This is a study of religion, politics and society in a period of great significance i modern Irish history. The late seventeenth and early eighteenth centuries saw the consolidation of the power of the Protestant landed class, the enactment of penal laws against Catholics, and constitutional conflicts that forced Irish Protestants to redefine their ideas of national identity. S. J. Connolly's scholarly and wide ranging study examines these developments and sets them in their historical context. The Ireland that emerges from his lucid and penetrating analysis was essentially a part of ancien régime Europe: a pre-industrial society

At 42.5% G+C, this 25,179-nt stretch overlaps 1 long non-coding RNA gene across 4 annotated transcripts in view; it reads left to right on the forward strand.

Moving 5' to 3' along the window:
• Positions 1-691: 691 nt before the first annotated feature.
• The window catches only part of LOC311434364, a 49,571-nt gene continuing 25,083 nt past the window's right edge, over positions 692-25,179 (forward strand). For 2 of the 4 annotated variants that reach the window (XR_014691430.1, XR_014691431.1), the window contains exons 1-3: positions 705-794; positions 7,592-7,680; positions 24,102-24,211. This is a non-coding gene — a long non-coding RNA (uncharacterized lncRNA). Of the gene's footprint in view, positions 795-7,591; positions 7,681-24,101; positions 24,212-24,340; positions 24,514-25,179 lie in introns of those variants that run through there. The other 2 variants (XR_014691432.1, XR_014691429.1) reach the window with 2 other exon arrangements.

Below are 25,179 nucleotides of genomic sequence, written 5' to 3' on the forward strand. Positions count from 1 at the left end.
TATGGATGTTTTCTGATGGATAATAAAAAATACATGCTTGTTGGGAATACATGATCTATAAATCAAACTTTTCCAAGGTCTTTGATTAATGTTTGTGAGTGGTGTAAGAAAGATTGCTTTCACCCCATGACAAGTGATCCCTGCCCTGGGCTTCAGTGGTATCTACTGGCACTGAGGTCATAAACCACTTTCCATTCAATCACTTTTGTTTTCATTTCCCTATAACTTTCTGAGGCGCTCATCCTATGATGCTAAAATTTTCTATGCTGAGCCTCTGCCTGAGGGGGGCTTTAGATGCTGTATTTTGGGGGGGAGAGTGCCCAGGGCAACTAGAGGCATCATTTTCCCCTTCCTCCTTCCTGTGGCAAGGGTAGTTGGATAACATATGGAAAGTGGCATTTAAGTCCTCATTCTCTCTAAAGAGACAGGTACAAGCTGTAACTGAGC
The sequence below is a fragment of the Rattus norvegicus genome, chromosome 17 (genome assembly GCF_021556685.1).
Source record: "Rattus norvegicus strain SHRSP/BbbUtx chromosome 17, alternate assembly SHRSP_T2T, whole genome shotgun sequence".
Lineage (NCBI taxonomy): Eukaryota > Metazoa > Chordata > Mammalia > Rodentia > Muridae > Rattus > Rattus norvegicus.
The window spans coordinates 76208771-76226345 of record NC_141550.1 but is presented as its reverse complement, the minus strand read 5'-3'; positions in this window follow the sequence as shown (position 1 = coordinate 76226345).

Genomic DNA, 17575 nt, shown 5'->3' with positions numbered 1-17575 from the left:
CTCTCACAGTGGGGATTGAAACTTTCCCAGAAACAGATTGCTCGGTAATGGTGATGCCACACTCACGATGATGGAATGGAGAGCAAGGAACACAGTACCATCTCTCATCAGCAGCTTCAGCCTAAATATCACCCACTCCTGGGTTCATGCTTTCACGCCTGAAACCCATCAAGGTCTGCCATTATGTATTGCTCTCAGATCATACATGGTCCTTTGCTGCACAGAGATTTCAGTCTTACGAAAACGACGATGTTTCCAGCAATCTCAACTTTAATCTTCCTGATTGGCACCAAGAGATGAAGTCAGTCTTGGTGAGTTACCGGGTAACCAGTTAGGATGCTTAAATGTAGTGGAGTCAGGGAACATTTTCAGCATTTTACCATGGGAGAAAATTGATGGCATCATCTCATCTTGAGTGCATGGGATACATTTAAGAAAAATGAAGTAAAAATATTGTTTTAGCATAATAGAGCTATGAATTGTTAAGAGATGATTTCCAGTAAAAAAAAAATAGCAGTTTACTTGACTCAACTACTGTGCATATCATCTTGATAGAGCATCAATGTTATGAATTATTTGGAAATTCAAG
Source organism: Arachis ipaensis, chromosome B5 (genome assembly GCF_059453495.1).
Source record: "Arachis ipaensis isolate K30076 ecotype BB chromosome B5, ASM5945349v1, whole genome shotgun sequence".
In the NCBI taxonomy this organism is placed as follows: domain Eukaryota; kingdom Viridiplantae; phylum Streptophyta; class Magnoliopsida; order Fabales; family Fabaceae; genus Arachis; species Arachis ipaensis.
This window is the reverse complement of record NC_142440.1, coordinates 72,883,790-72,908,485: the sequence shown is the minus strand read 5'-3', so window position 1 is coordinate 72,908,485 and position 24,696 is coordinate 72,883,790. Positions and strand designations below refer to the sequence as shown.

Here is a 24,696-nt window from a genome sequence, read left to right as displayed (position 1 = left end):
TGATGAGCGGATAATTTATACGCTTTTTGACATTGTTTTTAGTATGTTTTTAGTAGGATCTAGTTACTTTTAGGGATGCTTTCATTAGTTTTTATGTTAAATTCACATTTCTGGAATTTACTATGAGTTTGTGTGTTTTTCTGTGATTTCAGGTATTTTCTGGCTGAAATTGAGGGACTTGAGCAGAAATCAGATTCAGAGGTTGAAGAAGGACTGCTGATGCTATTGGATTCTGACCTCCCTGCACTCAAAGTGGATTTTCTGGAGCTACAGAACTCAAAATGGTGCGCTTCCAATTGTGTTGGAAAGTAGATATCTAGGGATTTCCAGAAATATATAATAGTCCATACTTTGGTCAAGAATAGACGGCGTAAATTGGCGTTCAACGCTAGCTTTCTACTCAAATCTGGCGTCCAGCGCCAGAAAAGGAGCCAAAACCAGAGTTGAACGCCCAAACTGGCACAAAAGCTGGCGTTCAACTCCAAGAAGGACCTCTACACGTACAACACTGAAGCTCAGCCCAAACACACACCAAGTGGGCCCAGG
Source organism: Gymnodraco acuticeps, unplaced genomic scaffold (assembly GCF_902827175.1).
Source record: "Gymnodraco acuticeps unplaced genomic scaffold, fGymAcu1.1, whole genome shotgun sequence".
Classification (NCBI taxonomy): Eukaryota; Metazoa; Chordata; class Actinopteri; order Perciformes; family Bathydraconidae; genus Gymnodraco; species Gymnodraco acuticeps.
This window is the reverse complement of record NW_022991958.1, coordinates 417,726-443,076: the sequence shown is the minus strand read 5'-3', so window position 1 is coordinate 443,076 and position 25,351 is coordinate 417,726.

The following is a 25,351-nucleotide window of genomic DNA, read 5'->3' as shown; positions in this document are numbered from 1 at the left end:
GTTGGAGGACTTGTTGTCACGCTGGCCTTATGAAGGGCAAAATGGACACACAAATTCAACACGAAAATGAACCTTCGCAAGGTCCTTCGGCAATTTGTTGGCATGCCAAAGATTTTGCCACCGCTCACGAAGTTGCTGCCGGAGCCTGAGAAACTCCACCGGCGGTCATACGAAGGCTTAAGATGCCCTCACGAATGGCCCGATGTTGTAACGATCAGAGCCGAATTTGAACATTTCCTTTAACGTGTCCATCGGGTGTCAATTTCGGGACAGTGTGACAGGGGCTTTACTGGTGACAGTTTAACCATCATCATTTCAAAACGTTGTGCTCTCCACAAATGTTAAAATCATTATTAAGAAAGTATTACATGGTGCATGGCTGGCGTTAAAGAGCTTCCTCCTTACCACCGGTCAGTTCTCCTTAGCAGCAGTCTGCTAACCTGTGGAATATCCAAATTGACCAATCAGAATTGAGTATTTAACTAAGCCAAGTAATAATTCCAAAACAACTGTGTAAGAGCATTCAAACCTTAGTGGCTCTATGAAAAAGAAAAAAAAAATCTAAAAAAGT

in which the dominance of a landed elite depended on maintaining the balance between coercion, defence, and an absence of credible pretenders to power; in which the ties of patronage and clientship were often more important than horizontal bonds of shared economic or social position; and in which religion remained a central part of personal and political motivation.
Readership: Scholars and students of early modern and modern British and Irish history; especially social, religious and political historians; historians of colonial societies; specialists in eighteenth-century studies.
S. J. Connolly, Reader in History, University of Ulster
"groundbreaking study" - Albion
"an admirable achievement, unleashing a very active cat amongst the historiographical pigeons" - Irish Times